A fast track Bill to restore public protections around the supply and classification of age-rated films and video games has been published.
The Video Recordings Bill is designed to correct an anomaly that means the Video Recordings Act 1984 is not currently enforceable in UK courts. The problem came to light in August 2009 when it was discovered there had been a failure to make a necessary technical notification to the European Commission before the 1984 Act became law.
Creative Industries Minister SiÙn Simon said:
“This Bill is essential to ensure proper protection of the public from inappropriate content in video recordings and boxed video games.
“The purpose of the Bill is simply to repeal and revive the existing provisions of the Video Recordings Act 1984 in order to make the criminal offences in the 1984 Act enforceable.
“Since this historic problem emerged in the summer, retailers have shown a highly commendable sense of responsibility by continuing to observe the age ratings system on a voluntary basis.”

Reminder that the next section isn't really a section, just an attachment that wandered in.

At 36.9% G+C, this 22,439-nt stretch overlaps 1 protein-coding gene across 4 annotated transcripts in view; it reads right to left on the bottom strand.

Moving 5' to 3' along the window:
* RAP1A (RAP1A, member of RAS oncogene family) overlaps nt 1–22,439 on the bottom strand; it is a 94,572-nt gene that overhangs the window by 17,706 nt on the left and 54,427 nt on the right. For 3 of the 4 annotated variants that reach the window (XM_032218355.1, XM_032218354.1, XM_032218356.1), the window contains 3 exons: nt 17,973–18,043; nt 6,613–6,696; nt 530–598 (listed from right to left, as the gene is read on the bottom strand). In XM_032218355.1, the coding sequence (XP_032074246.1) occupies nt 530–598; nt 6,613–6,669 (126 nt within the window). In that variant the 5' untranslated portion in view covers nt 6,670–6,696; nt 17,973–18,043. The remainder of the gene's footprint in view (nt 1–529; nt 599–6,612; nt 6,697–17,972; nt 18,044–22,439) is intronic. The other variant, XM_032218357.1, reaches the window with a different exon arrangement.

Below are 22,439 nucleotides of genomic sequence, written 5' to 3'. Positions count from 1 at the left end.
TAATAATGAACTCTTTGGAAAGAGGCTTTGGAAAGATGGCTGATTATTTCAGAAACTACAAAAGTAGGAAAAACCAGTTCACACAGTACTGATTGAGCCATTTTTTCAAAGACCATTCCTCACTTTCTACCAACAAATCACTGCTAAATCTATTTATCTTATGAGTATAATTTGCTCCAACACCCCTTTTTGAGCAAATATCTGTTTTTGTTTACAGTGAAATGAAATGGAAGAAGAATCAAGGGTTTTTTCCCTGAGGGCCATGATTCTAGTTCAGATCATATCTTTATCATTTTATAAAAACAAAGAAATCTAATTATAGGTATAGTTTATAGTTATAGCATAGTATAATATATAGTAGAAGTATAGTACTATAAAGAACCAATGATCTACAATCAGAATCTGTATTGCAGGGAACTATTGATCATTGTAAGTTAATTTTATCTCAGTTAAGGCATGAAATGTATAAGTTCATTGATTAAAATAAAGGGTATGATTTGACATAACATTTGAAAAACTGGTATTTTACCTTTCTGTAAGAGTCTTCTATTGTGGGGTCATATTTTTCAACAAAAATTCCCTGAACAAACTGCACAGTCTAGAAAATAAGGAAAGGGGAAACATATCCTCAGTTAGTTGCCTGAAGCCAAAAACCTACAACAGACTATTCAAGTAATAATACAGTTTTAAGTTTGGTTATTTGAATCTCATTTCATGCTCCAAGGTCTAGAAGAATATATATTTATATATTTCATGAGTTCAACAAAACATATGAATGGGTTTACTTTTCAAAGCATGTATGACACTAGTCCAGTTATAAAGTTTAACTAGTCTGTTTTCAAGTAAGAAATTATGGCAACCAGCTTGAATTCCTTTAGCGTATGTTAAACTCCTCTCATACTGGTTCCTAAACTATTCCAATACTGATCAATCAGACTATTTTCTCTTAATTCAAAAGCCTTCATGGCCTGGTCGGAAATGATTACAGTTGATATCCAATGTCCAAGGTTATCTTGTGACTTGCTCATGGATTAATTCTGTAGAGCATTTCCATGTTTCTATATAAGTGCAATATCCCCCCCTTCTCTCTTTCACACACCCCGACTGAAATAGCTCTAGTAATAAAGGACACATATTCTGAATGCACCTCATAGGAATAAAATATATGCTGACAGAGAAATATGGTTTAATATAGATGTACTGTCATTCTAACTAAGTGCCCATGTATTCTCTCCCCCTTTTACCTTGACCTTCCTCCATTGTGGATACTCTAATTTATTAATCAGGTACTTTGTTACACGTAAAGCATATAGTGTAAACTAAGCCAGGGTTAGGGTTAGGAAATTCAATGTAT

The Bill was introduced in the House of Commons today and is available at: http://services.parliament.uk/bills/2009-10/videorecordings.html
Video Recordings Act 1984 and the Digital Economy Bill
The Video Recordings Act 1984 (VRA) introduced a system of classification for video films and some video games and a series of offences concerning the supply of classified videos and video games to persons under certain ages. The VRA also contains offences concerning the supply of unclassified material.
During preparations for the Digital Economy Bill in August 2009, the Government became aware that the VRA 1984 was no longer enforceable in UK law because of a failure to notify the European Commission of the Act’s provisions in draft under the Technical Standards Directive.
The Government plans to amend the VRA 1984 in the Digital Economy Bill to introduce a new system of classification for boxed video games. The VRA 1984 cannot be amended until it has been revived by the Bill.
Details of the Digital Economy Bill can be found at http://interactive.bis.gov.uk/digitalbritain/digital-economy-bill/
You may also like:
- Law and government: Survey shows two-thirds of people feel they…
- European law: Google hits out at European Commission
- International: Sudanese teenager risks twenty lashes for ‘indecent dressing’
- Environmental law: WWF threatens legal action against government for failing…
- International: Two sisters sentenced to be raped